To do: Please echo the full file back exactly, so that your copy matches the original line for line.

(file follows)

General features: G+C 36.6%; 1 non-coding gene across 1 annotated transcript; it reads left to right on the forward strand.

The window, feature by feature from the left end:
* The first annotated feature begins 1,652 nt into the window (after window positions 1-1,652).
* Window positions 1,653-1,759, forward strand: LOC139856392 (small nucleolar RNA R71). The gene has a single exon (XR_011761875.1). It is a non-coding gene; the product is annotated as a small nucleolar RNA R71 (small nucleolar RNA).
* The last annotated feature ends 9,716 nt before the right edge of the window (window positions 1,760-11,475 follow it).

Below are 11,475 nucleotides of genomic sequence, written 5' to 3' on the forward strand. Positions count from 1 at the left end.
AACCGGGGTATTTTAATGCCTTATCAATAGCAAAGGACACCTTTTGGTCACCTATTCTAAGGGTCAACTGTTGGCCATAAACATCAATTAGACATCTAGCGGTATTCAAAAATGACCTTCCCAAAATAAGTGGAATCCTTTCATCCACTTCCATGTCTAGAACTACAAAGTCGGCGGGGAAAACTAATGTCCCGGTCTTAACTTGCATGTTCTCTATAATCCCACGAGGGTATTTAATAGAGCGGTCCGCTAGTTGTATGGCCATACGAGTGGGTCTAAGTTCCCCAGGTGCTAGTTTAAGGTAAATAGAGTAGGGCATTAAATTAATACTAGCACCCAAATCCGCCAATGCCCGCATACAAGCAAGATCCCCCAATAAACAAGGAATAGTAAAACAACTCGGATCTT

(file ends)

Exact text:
General features: G+C 36.6%; 1 non-coding gene across 1 annotated transcript; it reads left to right on the forward strand.

The window, feature by feature from the left end:
* The first annotated feature begins 1,652 nt into the window (after window positions 1-1,652).
* Window positions 1,653-1,759, forward strand: LOC139856392 (small nucleolar RNA R71). The gene has a single exon (XR_011761875.1). It is a non-coding gene; the product is annotated as a small nucleolar RNA R71 (small nucleolar RNA).
* The last annotated feature ends 9,716 nt before the right edge of the window (window positions 1,760-11,475 follow it).

Below are 11,475 nucleotides of genomic sequence, written 5' to 3' on the forward strand. Positions count from 1 at the left end.
AACCGGGGTATTTTAATGCCTTATCAATAGCAAAGGACACCTTTTGGTCACCTATTCTAAGGGTCAACTGTTGGCCATAAACATCAATTAGACATCTAGCGGTATTCAAAAATGACCTTCCCAAAATAAGTGGAATCCTTTCATCCACTTCCATGTCTAGAACTACAAAGTCGGCGGGGAAAACTAATGTCCCGGTCTTAACTTGCATGTTCTCTATAATCCCACGAGGGTATTTAATAGAGCGGTCCGCTAGTTGTATGGCCATACGAGTGGGTCTAAGTTCCCCAGGTGCTAGTTTAAGGTAAATAGAGTAGGGCATTAAATTAATACTAGCACCCAAATCCGCCAATGCCCGCATACAAGCAAGATCCCCCAATAAACAAGGAATAGTAAAACAACTCGGATCTT